We often don’t equate words with weaponry. The idea seems overly dramatic yet anyone who has suffered the long-term effect of others hurtful attacks can attest just how much damage words can inflict.

         I am struck by the strong language of Solomon’s words.  Perverse words don’t just sting or cause someone to wince.  They have the ability to crush the spirit. The recipient of a tirade can tell you what happens to their body as the words come at them.  I hear many wives and husbands say that a bitter confrontation with their spouse leaves them physically weak.  As the barrage of accusations is spoken, they feel themselves sinking in spirit.  Some are even reduced to a state of wordlessness.

         But here’s how insidious it is. Many suffer from verbal abuse and are completely unaware of it because it can happen without shouting and without nasty name-calling.  Here are some signs if you suspect this is happening to you. Continue reading

Never Ending Stepping Stones


The path of the upright is a highway.  Proverbs 15:19

         A woman who takes the time to listen to and obey the voice of God is never stuck.  Every step she takes is leading somewhere.  No gesture is ever inconsequential.  No task performed is ever hollow.  No pain is ever senseless. Everywhere she places her foot is strategic even though she may be unaware of the significance.  Solomon said so.  “The upright one is on a path that makes up a highway.”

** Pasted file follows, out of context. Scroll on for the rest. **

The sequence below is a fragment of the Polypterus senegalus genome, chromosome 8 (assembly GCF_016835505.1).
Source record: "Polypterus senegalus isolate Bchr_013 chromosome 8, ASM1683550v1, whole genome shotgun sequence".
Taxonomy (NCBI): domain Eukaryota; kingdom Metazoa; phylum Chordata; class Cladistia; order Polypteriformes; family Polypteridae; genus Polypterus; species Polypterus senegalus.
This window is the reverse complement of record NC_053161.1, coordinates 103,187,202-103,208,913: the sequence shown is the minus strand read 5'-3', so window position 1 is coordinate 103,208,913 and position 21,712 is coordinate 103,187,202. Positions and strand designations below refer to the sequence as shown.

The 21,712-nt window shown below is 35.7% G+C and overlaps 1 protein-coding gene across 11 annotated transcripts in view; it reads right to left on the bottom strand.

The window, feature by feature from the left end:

Satan’s urgent agenda for us as God’s children is to cause us to distrust God.  If he can alienate our affections, he knows we will lose heart and abandon the way of faith.  One of his biggest lies is the one that says, “This is a dead end.  You’re trapped.”  Oh, how well I know.  I believed that and was crippled by a severe depression in the early nineties.  Everywhere I looked, I saw traps instead of doorways.  I didn’t know that they were a mirage, a smokescreen.  If only someone had told me to call Satan’s bluff with a well-fashioned arrow of the word of God.

         Now, two decades later, I’m still on a soapbox to declare that each ‘trap’ was really a doorway into glory.  Continue reading

Singing a Solo in Modern Day Babylon


By the waters of Babylon, there we sat down and wept, when we remembered Zion. On the willows there we hung up our lyres. For there our captors required of us songs, and our tormentors, mirth, saying, “Sing us one of the songs of Zion!”  How shall we sing the Lord’s song in a foreign land? If I forget you, O Jerusalem, let my right hand forget its skill! Let my tongue stick to the roof of my mouth, if I do not remember you, if I do not set Jerusalem above my highest joy! Psalm 137:1-6

The dusty scroll of an old violin rests in the middle of a musical score. Only one line of music is in focus.         Not all Psalms were written by David. This one was written by a Jewish exile living in Babylon. Having seen his homeland destroyed and taken as a captive into the foreign culture of the Babylonian Empire, he struggled to find his voice and get his spiritual bearings. His new homeland was corrupt and excessive and the people of God stuck out like sore thumbs. They were invited to sing their simple songs of faith to the taunts of the crowd, not unlike the Jews who were made to perform in the camps for Nazi soldiers. Brilliant violinists, violists, cellists, and bass violin players formed string quartets to pacify the military tyrants who despised them.

       This week, our song was rendered just as peculiar against the backdrop of the Supreme Court ruling. As we continue to witness the rapid decline into the abyss of godlessness, we know that we must not conform. God’s grace will enable us to stand and to sing. Our allegiance is to the kingdom of heaven and the culture of holiness.